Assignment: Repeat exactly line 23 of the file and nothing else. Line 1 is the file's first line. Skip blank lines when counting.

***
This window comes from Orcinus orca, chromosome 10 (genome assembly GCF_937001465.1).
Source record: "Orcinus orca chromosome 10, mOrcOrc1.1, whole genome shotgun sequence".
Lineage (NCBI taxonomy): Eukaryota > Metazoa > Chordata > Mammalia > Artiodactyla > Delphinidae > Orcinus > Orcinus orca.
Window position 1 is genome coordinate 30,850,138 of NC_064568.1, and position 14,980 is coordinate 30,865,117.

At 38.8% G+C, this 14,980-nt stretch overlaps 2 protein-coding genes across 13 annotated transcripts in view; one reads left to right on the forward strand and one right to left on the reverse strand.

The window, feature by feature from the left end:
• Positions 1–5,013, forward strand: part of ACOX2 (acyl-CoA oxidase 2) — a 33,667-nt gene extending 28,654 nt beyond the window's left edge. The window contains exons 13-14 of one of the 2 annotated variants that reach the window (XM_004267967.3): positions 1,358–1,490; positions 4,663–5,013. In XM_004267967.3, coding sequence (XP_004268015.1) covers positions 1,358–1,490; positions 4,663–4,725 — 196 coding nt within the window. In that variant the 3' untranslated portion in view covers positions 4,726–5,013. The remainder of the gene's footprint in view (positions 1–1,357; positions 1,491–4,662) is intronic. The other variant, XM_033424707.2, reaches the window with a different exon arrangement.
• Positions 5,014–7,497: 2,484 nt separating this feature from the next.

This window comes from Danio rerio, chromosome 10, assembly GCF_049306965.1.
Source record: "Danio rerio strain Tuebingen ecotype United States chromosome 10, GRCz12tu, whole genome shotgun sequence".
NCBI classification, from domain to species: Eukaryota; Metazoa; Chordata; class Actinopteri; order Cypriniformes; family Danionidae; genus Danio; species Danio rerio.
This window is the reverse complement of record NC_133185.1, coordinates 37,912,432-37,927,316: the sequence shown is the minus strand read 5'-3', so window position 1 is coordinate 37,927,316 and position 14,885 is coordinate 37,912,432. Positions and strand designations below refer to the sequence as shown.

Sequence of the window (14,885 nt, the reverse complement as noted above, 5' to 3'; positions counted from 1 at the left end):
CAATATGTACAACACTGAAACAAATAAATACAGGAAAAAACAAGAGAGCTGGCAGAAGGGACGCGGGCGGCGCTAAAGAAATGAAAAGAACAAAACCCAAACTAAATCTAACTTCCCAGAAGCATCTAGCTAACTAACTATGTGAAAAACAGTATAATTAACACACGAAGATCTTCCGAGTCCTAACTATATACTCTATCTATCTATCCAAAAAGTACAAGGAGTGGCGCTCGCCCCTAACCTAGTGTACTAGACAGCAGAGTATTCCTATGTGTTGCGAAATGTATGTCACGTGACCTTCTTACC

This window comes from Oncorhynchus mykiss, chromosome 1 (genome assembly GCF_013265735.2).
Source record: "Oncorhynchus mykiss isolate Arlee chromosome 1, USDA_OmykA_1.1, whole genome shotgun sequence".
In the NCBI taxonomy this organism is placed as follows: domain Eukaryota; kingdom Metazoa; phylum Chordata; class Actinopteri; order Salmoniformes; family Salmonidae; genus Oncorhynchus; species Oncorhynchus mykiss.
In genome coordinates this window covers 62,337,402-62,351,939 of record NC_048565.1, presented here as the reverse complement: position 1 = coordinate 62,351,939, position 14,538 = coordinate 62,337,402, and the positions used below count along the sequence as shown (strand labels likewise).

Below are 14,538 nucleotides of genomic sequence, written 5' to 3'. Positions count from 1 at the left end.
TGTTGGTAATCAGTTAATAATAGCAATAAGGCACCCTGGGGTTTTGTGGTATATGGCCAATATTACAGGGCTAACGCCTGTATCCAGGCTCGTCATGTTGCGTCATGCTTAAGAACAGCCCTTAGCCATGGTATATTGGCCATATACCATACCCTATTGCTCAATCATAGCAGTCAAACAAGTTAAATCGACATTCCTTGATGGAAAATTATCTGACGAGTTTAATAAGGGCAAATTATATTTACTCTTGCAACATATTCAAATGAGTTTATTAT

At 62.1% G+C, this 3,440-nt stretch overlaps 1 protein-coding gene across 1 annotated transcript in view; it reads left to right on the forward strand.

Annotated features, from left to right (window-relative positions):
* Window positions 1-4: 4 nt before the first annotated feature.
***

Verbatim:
* Window positions 1-4: 4 nt before the first annotated feature.